The soldiers had set fire to our village. Since I was a baby, I had fallen asleep to the music of rustling bamboo leaves. Now the bamboo, like my people, was almost gone.
The Burmese army wanted our land, our green rice paddies, and our sparkling rivers.
Some of my friends and relatives fled to hiding places in the jungle nearby, hoping and praying that they could return to the village soon. Others, like us, risked the longer journey to the refugee camp across the border in Thailand.
The camp looked like our village, but it wasn't the same. We couldn't leave the area. We couldn't work to earn money. We couldn't even plant our own food.
Each month, a relief truck brought food and medicine. My father and the other camp leaders divided the supplies carefully and stored the extra. They would carry heavy bags of medicine, clothes, food, and books to our people in hiding. How I wanted to join them! It was the only way to keep our people alive until we were free to go back to our village.
My cousin Sayareh and I decided to prepare ourselves. Day after day, we helped the men cut the bamboo that lined the river.
Then one morning, Father's bag stood packed and ready by the door. It was time for another journey.
"Tooreh! Sayareh!" Father called. "One of the men is sick. To replace him, we must test you boys."
"Which boys will take the test?" he asked.
Wareh pointed to the biggest boy. "You first. Carry the pack to the river, walk to the bend and then turn back. I will time how long you take."
The boy swung the pack on his shoulders and surged forward. We ran after him. If the river had been slow and shallow, he could have walked straight down the middle. But the straight course was full of shaded, slippery rocks and the current was strong in many places. The boy zigzagged instead, leaping from one sunny, dry rock to another and staying in shallow waters. When he finished, the pack was dry and his time was good.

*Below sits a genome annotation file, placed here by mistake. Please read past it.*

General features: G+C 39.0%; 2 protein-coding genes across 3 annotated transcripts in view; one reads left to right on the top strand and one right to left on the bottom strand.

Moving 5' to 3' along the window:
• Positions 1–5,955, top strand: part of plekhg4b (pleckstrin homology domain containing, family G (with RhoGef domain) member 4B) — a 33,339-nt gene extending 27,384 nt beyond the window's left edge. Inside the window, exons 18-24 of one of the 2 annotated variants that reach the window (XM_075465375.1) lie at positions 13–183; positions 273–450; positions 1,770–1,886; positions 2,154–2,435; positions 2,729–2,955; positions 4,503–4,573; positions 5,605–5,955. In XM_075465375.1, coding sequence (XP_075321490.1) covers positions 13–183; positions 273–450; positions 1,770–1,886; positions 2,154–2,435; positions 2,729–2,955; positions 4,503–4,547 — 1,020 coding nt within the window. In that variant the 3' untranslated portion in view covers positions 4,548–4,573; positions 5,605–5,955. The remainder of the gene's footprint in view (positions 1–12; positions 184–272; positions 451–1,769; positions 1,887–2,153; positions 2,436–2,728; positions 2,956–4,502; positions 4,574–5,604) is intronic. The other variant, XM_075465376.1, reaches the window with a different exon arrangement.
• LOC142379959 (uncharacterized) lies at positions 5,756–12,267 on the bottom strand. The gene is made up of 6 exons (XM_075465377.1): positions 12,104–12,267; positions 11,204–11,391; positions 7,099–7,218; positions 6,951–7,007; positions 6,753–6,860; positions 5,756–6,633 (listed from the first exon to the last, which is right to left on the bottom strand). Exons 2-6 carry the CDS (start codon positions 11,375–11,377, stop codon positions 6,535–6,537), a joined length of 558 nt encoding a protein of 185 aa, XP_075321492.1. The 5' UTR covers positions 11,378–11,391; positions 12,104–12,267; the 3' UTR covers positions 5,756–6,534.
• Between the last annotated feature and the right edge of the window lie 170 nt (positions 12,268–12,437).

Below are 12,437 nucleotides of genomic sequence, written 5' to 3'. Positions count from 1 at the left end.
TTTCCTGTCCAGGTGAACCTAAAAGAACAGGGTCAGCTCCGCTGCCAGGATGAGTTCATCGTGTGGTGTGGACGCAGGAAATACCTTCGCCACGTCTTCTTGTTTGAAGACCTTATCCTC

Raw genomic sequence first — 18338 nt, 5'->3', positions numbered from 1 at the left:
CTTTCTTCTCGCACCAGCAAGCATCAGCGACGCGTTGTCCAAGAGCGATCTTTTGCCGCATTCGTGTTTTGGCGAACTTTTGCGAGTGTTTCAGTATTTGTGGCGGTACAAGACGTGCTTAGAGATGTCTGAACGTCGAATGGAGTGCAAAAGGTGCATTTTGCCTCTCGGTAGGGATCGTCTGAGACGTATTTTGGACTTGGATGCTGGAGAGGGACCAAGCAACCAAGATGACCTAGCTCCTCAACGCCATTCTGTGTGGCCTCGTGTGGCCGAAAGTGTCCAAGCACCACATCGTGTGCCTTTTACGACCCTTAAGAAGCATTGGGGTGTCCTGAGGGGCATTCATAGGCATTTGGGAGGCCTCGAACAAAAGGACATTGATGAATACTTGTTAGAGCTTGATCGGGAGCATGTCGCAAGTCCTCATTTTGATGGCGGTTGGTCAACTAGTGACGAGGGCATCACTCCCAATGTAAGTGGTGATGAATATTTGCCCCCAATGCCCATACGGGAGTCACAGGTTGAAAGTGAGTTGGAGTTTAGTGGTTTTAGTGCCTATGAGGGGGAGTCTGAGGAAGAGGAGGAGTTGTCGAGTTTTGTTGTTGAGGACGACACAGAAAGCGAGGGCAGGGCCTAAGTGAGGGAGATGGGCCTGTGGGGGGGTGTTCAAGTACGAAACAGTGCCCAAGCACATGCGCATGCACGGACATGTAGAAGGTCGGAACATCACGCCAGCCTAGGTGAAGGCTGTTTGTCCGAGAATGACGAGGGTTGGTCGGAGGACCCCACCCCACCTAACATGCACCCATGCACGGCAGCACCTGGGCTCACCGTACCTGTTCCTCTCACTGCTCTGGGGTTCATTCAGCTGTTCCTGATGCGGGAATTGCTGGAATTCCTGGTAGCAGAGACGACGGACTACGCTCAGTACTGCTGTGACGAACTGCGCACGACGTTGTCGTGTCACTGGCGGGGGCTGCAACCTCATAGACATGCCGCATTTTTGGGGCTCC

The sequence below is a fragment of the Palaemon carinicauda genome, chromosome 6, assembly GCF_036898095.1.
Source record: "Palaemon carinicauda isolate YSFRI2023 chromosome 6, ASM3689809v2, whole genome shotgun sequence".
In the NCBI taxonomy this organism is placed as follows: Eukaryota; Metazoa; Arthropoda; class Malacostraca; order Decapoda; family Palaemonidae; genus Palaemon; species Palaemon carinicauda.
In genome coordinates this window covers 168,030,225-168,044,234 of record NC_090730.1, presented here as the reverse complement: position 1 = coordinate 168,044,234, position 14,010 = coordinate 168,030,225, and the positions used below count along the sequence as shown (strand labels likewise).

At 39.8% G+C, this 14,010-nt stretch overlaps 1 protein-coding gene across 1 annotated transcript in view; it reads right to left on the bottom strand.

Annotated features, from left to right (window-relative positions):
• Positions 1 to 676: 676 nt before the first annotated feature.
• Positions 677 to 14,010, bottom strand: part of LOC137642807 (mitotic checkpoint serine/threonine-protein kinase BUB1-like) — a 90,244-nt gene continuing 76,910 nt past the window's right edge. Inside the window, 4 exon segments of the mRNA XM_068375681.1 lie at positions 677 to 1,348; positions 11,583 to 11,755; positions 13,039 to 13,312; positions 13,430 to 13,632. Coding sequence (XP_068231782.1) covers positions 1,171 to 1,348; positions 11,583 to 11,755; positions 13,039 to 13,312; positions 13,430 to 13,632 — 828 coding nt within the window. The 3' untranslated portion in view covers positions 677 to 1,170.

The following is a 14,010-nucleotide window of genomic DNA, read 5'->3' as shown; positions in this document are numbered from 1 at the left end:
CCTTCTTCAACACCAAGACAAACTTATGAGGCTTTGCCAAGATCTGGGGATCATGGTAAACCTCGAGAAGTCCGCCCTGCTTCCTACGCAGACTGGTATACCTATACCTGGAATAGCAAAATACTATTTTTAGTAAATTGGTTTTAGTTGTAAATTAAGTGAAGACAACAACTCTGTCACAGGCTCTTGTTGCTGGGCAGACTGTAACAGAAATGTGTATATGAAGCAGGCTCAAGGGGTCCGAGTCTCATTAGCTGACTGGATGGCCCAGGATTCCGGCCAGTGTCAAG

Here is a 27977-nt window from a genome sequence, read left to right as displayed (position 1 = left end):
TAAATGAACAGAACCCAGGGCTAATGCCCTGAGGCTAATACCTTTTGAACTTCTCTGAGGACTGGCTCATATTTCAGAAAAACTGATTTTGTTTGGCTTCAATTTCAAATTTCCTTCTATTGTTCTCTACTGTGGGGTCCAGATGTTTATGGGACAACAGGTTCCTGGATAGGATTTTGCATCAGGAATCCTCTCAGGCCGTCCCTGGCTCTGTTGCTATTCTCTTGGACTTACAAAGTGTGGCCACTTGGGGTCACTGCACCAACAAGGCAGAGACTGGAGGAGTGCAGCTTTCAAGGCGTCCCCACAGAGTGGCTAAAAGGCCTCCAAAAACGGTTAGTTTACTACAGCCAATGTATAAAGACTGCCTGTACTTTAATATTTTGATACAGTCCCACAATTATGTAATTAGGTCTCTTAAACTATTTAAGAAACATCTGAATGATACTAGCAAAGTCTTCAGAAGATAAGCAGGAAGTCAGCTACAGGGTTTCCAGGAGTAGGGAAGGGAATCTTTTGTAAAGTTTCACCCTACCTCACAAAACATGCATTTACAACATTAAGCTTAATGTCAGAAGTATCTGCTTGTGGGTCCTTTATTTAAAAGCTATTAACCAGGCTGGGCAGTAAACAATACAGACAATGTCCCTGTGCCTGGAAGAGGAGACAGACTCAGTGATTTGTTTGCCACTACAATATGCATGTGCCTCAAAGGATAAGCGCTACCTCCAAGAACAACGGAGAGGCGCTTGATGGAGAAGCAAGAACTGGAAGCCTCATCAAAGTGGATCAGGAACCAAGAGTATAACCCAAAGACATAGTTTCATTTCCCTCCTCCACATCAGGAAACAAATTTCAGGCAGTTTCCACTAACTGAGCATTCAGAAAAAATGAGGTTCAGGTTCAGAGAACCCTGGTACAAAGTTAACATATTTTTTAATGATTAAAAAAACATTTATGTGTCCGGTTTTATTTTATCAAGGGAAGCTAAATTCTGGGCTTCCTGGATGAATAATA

Next was Sayareh's turn. I ran beside him, shouting encouragement. I knew he'd do the same for me. At the bank, he ran headlong into the water.
"Look out!" I called, staying close behind him.
Sayareh slipped and fell with the pack on top of him. The swift current dragged his head under. With all my strength, I lunged forward and grabbed the handle on the pack. Sayareh was still clutching the rope that bound it.
"Don't let go!" I shouted. Slowly, I managed to drag him and the pack back to shallow water.
We trudged back to the group with Father easily carrying the pack.
"You can do it, Tooreh," Sayareh whispered, staying close to me even though I knew he was fighting shame and disappointment.
My first push took me to the river. I waded in, and the pack slid into the water with a splash. Struggling to my feet and hoisting it up again, I tried to think clearly.
Then I caught sight of the bamboo leaning over the water. I splashed across the river and grabbed one strong, flexible stalk. Using one stalk after another, I swung myself from one slippery rock to the next.
By the time I made it back to the group, I was gasping for air. After dropping my load, I slumped on the ground beside Sayareh. I had taken much longer than the first boy, but at least I had made it. My father could hold his head high, even if I couldn't join him on the journey into the jungle. I choked back my disappointment at the thought of him leaving without me.
"We have the makings of good men here," Wareh said. "But one of them is most suited to go on this journey."
He placed his hand on the shoulder of the big boy, who had made the task look so easy. "You did well," he said. "We will take you next time."
"Tooreh's time was not the fastest," Wareh said. "But he was the first one in the river to help his cousin. The pack was twice as heavy after it got wet, but he didn't complain. He used the bamboo to give him strength when his own was running out. He never gave up. Tooreh is the kind of man we will need in our time of trouble."
He lifted the pack. "Will you carry this again?" he asked me. "It will be lighter on the journey home."
"I will," I answered, looking over at Father, who was smiling and standing tall.